Humanitarian Communication – A double-edged sword?


How does communication help and how can it possibly do harm in humanitarian contexts?

By Sian Bowen

Communications in the humanitarian sector have changed massively over the last 15 years since the introduction of new technology and the arrival of digital platforms, and social media. Nowadays, everything happens in real time, and anyone can report on a disaster or conflict, including those affected. In this way, humanitarian communications have essentially been democratized. This change brings advantages and disadvantages. On the one hand, updates on disasters and crises reach humanitarian actors much quicker than before. On the other hand, the quality and veracity of the information received can be compromised, or even be fake.

Communication is understood in different ways by humanitarian actors. Communication can be described as a service, a skill, an area of expertise, an activity and a tool. Our Humanitarian Encyclopedia analysis of humanitarian documents identified four different definitions of communication, which explain communication as:

  • The key to success and the path to understanding
  • A social and cultural process
  • A basic human need
  • A two-way process requiring all participating parties to know one another

Humanitarian documents refer to multiple definitions of communication. One explanation says, “good communication is the key to success and the path to understanding”. Other explanations focus on communication as a process. One such description explains that “because communications is a social and cultural process, international expertise alone is unlikely to be sufficient.” Another emphasises the double nature of the communication process, stating that “communication is a two-way process, requiring that all parties get to know one another”.

In a humanitarian context, we also need to consider how unique principles including humanity, impartiality, neutrality, and independence interact with communications, particularly when information and communications technologies (ICTs) are increasingly becoming a defining component of contemporary humanitarian response.

ICTs are used in many different ways to support humanitarian response, including:

  • Remotely collecting and analysing social media, geospatial data and other sources of data;
  • Communicating information to improve situational awareness and dispel rumours;
  • Connecting affected populations to response activities.

Coupled with the purpose of the communications – to educate, to warn, to get feedback – these examples make clear that humanitarian communication is an integral element of operations, and thus should also be closely guided by humanitarian principles. Indeed, an organisation’s description of the purpose of humanitarian communication should strike a close resemblance to what we might expect as a description of their humanitarian endeavor as a whole, such as: “to save lives, alleviate suffering and maintain and protect human dignity during and in the aftermath of man-made crises and natural disasters, as well as to prevent and strengthen preparedness for the occurrence of such situations”.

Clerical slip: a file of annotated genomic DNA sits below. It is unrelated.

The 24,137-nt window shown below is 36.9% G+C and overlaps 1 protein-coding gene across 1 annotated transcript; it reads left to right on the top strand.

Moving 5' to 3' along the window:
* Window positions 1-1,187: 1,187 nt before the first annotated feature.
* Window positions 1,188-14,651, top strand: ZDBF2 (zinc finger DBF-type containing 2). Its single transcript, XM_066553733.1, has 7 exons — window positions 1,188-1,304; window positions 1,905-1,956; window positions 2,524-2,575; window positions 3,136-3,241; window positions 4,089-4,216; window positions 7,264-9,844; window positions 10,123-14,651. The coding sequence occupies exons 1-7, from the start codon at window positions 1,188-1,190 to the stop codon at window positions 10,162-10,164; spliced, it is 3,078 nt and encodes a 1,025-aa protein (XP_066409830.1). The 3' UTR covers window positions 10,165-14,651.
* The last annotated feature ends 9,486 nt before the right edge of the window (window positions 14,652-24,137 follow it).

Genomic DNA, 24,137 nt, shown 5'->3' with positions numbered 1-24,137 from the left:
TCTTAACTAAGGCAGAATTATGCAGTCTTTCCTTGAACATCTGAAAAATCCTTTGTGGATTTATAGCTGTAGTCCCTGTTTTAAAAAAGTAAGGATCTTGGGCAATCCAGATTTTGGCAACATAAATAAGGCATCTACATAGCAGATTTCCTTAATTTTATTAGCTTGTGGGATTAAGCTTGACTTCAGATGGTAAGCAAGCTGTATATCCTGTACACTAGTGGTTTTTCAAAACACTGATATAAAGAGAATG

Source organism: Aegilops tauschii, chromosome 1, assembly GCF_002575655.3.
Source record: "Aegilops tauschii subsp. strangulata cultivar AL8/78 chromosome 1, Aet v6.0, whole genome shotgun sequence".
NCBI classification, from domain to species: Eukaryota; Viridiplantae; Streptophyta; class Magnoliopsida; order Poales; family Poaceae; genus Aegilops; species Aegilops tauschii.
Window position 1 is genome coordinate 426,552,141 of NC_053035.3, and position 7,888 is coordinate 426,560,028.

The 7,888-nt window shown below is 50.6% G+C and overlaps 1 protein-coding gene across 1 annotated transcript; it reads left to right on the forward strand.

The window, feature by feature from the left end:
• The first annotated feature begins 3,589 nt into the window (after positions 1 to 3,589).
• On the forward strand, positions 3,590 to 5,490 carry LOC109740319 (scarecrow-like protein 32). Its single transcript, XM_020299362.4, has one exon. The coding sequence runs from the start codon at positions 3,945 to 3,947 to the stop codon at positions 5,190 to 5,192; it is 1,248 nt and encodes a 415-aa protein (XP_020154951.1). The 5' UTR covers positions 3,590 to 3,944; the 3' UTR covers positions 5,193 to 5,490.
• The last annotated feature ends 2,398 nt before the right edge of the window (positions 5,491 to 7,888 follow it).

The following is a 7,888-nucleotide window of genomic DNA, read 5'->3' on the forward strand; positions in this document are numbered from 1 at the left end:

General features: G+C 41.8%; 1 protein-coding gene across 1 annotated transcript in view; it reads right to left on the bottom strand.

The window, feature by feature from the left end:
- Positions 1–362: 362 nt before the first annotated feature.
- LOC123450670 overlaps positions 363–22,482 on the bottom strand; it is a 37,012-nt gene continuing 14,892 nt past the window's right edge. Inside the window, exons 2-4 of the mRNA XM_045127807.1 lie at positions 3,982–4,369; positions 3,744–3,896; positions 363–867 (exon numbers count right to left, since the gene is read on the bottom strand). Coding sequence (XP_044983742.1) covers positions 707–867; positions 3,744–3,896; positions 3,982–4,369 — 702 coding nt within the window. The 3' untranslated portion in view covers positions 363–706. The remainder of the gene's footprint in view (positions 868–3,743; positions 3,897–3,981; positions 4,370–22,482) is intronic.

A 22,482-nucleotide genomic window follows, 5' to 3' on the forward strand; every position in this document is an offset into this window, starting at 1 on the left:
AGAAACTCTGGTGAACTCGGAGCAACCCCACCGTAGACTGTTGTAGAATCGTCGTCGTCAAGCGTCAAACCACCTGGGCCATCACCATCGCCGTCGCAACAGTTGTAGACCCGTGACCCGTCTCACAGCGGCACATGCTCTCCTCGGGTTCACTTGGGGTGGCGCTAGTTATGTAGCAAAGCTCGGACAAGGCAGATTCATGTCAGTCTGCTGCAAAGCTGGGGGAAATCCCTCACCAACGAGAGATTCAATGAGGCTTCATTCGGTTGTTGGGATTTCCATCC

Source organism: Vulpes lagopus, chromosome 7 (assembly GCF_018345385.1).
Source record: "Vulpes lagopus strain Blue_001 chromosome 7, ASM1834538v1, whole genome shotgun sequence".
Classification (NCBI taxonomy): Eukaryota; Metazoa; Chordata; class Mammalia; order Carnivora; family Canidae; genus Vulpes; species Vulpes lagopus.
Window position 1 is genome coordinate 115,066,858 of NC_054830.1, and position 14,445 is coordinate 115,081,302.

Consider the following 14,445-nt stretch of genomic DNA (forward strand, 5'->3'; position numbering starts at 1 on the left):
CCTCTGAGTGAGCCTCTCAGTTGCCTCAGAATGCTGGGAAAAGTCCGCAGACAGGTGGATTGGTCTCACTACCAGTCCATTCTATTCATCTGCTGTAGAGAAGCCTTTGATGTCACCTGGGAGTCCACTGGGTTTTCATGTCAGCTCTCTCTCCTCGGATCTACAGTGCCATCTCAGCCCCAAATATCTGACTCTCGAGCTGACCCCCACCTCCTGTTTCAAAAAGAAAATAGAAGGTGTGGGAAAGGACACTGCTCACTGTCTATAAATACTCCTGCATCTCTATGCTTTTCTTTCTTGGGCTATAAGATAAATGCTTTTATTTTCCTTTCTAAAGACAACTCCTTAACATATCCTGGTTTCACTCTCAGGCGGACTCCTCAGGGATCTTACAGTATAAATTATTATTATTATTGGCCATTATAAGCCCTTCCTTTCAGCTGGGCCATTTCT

According to European Interagency Security Forum, the three “Ps” – Principles, Population and Purpose, when combined provide the following definition: “Humanitarian communication is technical capacity building; information collection and dissemination; preparedness activities; and/or data analysis for the purposes of saving lives, alleviating suffering, and protecting the dignity of crisis-affected populations when performed in accordance with international standards of humanity, impartiality, neutrality, and independence”.

But what happens if the all three ”Ps” are not present. What if the principles are not heeded? More private companies are now engaged in humanitarian response, plus there is more involvement of military actors in peacekeeping, which often looks like a humanitarian response. In addition, what happens if restrictive governments or military groups use communication for their own purposes, to censure or control? What if these entities do not adhere to the humanitarian principles? In such cases, information technology could be used to track or target vulnerable populations, or technologies could be interrupted on purpose to prevent information reaching affected populations, including internet blackouts and censoring of social media. The result of this can be that access to people in need could be prevented, or they could be denied life-saving information and programmes.

Therefore, agreeing what the common definitions of communications, and particularly “humanitarian communication” is needed, so that there is widespread understanding and acceptance of what is appropriate and legal, and what is not.

In conclusion, the humanitarian sector, and all stakeholders within it, or working alongside it, need to review and agree on the role of communications within today’s modern and complex humanitarian settings, and ensure it is used for good, and not for gain, manipulation or exploitation.

This week’s Humanitarian Encyclopedia Newsletter looks at communication in further detail.

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